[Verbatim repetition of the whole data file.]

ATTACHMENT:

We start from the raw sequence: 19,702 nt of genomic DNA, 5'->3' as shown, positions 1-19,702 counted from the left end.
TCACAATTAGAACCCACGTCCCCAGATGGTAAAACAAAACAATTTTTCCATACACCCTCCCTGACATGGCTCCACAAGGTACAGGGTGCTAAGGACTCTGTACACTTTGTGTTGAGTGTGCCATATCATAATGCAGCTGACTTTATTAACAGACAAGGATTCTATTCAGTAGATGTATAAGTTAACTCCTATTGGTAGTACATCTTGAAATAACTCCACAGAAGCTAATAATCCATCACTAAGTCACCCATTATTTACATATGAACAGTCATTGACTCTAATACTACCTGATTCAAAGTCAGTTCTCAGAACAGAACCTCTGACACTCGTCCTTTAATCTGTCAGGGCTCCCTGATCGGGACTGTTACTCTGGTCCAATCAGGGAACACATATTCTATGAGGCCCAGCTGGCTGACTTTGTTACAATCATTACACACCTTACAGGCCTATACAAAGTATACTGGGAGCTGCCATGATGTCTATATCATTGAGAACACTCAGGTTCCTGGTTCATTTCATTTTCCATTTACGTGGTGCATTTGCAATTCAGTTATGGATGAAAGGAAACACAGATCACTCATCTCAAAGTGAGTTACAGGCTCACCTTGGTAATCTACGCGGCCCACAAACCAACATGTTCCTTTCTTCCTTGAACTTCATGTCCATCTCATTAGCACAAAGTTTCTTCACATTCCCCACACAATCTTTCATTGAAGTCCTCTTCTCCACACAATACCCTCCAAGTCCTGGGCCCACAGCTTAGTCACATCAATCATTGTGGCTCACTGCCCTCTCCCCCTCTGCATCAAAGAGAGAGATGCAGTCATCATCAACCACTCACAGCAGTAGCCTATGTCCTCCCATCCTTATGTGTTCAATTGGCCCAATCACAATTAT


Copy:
We start from the raw sequence: 19,702 nt of genomic DNA, 5'->3' as shown, positions 1-19,702 counted from the left end.
TCACAATTAGAACCCACGTCCCCAGATGGTAAAACAAAACAATTTTTCCATACACCCTCCCTGACATGGCTCCACAAGGTACAGGGTGCTAAGGACTCTGTACACTTTGTGTTGAGTGTGCCATATCATAATGCAGCTGACTTTATTAACAGACAAGGATTCTATTCAGTAGATGTATAAGTTAACTCCTATTGGTAGTACATCTTGAAATAACTCCACAGAAGCTAATAATCCATCACTAAGTCACCCATTATTTACATATGAACAGTCATTGACTCTAATACTACCTGATTCAAAGTCAGTTCTCAGAACAGAACCTCTGACACTCGTCCTTTAATCTGTCAGGGCTCCCTGATCGGGACTGTTACTCTGGTCCAATCAGGGAACACATATTCTATGAGGCCCAGCTGGCTGACTTTGTTACAATCATTACACACCTTACAGGCCTATACAAAGTATACTGGGAGCTGCCATGATGTCTATATCATTGAGAACACTCAGGTTCCTGGTTCATTTCATTTTCCATTTACGTGGTGCATTTGCAATTCAGTTATGGATGAAAGGAAACACAGATCACTCATCTCAAAGTGAGTTACAGGCTCACCTTGGTAATCTACGCGGCCCACAAACCAACATGTTCCTTTCTTCCTTGAACTTCATGTCCATCTCATTAGCACAAAGTTTCTTCACATTCCCCACACAATCTTTCATTGAAGTCCTCTTCTCCACACAATACCCTCCAAGTCCTGGGCCCACAGCTTAGTCACATCAATCATTGTGGCTCACTGCCCTCTCCCCCTCTGCATCAAAGAGAGAGATGCAGTCATCATCAACCACTCACAGCAGTAGCCTATGTCCTCCCATCCTTATGTGTTCAATTGGCCCAATCACAATTAT